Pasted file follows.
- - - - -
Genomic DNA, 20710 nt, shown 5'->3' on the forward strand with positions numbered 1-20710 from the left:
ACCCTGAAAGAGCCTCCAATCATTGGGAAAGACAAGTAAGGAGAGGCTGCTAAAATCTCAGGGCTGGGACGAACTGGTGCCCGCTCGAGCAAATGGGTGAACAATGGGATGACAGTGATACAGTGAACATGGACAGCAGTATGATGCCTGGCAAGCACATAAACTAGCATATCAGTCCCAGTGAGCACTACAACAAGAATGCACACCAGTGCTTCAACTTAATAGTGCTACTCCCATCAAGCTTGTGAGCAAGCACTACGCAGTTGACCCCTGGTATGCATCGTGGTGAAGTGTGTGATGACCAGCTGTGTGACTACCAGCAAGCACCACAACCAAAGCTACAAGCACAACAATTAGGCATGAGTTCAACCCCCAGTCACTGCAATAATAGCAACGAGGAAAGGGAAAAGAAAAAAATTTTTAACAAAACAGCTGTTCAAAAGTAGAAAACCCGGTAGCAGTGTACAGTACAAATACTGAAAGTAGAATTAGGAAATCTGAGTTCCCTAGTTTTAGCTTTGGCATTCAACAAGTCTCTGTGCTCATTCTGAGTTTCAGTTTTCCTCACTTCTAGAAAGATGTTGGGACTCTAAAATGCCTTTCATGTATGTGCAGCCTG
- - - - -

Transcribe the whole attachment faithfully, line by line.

Genomic DNA, 20710 nt, shown 5'->3' on the forward strand with positions numbered 1-20710 from the left:
ACCCTGAAAGAGCCTCCAATCATTGGGAAAGACAAGTAAGGAGAGGCTGCTAAAATCTCAGGGCTGGGACGAACTGGTGCCCGCTCGAGCAAATGGGTGAACAATGGGATGACAGTGATACAGTGAACATGGACAGCAGTATGATGCCTGGCAAGCACATAAACTAGCATATCAGTCCCAGTGAGCACTACAACAAGAATGCACACCAGTGCTTCAACTTAATAGTGCTACTCCCATCAAGCTTGTGAGCAAGCACTACGCAGTTGACCCCTGGTATGCATCGTGGTGAAGTGTGTGATGACCAGCTGTGTGACTACCAGCAAGCACCACAACCAAAGCTACAAGCACAACAATTAGGCATGAGTTCAACCCCCAGTCACTGCAATAATAGCAACGAGGAAAGGGAAAAGAAAAAAATTTTTAACAAAACAGCTGTTCAAAAGTAGAAAACCCGGTAGCAGTGTACAGTACAAATACTGAAAGTAGAATTAGGAAATCTGAGTTCCCTAGTTTTAGCTTTGGCATTCAACAAGTCTCTGTGCTCATTCTGAGTTTCAGTTTTCCTCACTTCTAGAAAGATGTTGGGACTCTAAAATGCCTTTCATGTATGTGCAGCCTG